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116. CHAPTER CXVI (continued)
Sometimes Philip thought of Mildred. He avoided deliberately the streets in which there was a chance of seeing her; but occasionally some feeling, perhaps curiosity, perhaps something deeper which he would not acknowledge, made him wander about Piccadilly and Regent Street during the hours when she might be expected to be there. He did not know then whether he wished to see her or dreaded it. Once he saw a back which reminded him of hers, and for a moment he thought it was she; it gave him a curious sensation: it was a strange sharp pain in his heart, there was fear in it and a sickening dismay; and when he hurried on and found that he was mistaken he did not know whether it was relief that he experienced or disappointment.
At the beginning of August Philip passed his surgery, his last examination, and received his diploma. It was seven years since he had entered St. Luke's Hospital. He was nearly thirty. He walked down the stairs of the Royal College of Surgeons with the roll in his hand which qualified him to practice, and his heart beat with satisfaction.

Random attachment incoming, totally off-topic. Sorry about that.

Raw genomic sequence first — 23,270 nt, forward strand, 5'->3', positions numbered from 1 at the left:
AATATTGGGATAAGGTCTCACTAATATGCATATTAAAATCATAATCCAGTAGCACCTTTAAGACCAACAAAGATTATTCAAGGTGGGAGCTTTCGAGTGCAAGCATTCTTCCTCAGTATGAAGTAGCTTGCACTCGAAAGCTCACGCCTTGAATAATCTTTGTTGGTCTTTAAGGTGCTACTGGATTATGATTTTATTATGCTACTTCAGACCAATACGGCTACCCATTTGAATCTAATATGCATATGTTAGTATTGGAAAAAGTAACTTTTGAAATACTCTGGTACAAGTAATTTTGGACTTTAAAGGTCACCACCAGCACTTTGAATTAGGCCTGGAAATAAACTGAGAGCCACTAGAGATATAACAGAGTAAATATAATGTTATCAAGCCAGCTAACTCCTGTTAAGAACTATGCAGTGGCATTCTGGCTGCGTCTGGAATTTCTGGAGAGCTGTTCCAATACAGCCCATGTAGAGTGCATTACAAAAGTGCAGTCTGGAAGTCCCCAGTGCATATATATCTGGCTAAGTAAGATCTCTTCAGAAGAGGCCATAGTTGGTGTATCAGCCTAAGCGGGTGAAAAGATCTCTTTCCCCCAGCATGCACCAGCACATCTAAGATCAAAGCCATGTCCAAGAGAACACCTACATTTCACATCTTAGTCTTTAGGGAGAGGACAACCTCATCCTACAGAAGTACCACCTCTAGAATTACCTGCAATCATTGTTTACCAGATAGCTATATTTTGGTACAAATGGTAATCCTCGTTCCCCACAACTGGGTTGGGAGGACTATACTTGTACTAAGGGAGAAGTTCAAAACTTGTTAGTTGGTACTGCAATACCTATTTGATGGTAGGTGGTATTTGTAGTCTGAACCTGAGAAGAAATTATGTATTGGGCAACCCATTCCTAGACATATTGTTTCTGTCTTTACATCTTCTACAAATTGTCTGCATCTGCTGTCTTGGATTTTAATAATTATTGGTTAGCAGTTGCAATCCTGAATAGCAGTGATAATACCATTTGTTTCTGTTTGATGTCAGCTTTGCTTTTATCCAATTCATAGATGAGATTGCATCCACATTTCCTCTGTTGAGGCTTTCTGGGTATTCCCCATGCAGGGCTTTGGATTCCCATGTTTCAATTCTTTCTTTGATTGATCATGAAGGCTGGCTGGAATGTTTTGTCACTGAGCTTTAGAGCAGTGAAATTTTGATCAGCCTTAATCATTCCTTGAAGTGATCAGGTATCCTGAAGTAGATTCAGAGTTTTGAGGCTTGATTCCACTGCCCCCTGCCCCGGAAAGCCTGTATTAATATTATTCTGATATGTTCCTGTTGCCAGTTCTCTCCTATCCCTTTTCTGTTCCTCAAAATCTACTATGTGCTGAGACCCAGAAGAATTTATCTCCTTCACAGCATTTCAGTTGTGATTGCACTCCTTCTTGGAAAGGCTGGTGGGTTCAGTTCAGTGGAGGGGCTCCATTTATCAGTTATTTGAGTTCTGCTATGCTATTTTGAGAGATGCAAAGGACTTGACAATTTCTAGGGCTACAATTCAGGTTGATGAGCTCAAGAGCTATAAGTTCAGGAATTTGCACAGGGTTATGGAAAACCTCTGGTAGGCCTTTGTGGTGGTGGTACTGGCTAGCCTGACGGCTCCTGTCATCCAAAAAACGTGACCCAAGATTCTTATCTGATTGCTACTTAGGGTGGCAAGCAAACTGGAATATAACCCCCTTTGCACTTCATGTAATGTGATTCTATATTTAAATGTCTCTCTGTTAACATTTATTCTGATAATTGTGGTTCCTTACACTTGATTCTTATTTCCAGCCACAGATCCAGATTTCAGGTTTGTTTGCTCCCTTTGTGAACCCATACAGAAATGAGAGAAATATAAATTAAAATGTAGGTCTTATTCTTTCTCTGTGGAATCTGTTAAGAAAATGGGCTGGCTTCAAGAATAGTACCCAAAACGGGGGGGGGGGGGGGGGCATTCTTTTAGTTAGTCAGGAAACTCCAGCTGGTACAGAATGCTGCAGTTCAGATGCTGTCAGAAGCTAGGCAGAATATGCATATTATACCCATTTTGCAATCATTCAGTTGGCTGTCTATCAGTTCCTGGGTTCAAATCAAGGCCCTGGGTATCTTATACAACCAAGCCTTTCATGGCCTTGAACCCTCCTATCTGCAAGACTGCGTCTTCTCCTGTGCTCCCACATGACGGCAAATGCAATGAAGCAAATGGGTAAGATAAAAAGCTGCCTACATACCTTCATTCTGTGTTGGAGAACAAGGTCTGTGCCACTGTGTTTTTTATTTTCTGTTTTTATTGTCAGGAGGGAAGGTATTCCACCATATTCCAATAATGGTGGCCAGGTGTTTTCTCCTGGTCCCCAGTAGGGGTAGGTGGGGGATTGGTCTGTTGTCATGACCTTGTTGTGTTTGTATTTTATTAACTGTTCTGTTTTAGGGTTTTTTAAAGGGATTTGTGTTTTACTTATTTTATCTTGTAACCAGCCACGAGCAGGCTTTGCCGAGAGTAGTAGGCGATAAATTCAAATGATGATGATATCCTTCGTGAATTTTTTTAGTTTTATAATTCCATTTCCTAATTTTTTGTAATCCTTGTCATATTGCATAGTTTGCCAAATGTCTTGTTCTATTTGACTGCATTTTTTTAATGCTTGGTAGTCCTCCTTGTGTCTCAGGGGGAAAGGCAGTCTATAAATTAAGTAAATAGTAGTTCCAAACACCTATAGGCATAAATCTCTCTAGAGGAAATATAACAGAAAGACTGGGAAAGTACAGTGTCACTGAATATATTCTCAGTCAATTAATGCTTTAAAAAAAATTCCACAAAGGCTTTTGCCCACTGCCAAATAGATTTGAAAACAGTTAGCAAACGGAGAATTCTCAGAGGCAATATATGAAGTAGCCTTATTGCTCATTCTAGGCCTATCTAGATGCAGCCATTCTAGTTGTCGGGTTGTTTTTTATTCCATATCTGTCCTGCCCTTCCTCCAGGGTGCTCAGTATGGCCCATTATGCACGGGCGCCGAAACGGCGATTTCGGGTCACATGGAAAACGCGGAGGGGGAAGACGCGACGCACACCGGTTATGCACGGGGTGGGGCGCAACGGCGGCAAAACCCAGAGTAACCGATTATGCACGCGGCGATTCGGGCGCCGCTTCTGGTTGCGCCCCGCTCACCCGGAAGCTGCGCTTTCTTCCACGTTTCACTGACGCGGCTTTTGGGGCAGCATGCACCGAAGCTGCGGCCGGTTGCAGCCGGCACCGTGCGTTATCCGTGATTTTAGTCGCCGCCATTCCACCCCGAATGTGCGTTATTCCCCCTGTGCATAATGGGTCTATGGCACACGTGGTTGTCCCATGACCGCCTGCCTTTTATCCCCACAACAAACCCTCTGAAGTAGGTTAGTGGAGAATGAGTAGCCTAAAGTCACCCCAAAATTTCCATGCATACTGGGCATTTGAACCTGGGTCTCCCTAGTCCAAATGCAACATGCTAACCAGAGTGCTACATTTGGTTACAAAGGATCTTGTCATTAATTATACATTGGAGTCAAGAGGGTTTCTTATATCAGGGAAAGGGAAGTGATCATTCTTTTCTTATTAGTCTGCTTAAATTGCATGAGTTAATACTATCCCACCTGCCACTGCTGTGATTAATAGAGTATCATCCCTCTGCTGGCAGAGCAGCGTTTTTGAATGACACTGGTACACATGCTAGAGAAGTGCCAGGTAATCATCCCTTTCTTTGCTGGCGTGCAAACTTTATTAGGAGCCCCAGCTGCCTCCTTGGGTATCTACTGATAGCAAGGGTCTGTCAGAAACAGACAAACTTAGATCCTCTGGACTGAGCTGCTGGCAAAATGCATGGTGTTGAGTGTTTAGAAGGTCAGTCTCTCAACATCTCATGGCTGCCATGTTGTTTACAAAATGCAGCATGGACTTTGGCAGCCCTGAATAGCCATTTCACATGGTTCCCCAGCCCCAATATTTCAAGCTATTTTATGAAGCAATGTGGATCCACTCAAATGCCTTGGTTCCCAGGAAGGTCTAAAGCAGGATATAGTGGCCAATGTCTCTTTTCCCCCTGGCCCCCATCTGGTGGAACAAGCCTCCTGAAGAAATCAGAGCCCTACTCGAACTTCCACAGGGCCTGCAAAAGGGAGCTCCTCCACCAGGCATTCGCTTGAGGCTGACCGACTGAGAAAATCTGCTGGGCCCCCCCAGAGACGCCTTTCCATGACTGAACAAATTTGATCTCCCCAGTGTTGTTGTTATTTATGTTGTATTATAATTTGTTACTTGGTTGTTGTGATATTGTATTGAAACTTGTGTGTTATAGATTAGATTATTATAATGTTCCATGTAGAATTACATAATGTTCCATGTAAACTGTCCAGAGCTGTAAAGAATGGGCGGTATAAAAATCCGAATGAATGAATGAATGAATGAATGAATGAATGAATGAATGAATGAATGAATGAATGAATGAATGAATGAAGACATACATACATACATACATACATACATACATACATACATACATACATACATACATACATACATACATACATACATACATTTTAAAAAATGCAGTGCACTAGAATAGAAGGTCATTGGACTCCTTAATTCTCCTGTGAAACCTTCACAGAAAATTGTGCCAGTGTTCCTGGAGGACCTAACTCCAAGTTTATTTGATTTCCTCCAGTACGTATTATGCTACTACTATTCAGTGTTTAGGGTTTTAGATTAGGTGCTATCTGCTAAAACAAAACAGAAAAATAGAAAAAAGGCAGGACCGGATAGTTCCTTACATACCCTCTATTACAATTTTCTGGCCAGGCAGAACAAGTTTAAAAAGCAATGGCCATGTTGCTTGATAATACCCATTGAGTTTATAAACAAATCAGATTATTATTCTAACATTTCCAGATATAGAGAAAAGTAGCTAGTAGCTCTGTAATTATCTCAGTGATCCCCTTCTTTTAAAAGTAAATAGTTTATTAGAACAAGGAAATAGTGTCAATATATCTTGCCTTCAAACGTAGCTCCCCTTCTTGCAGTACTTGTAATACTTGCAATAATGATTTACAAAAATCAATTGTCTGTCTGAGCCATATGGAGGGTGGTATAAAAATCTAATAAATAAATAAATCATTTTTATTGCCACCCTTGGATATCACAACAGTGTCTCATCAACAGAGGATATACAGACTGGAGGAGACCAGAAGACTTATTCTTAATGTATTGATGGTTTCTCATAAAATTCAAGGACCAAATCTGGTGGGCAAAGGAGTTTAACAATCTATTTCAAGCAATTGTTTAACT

"Now I'm really going to begin life," he thought.
Next day he went to the secretary's office to put his name down for one of the hospital appointments. The secretary was a pleasant little man with a black beard, whom Philip had always found very affable. He congratulated him on his success, and then said:
"I suppose you wouldn't like to do a locum for a month on the South coast? Three guineas a week with board and lodging."
"I wouldn't mind," said Philip.
"It's at Farnley, in Dorsetshire. Doctor South. You'd have to go down at once; his assistant has developed mumps. I believe it's a very pleasant place."
There was something in the secretary's manner that puzzled Philip. It was a little doubtful.
"What's the crab in it?" he asked.
The secretary hesitated a moment and laughed in a conciliating fashion.
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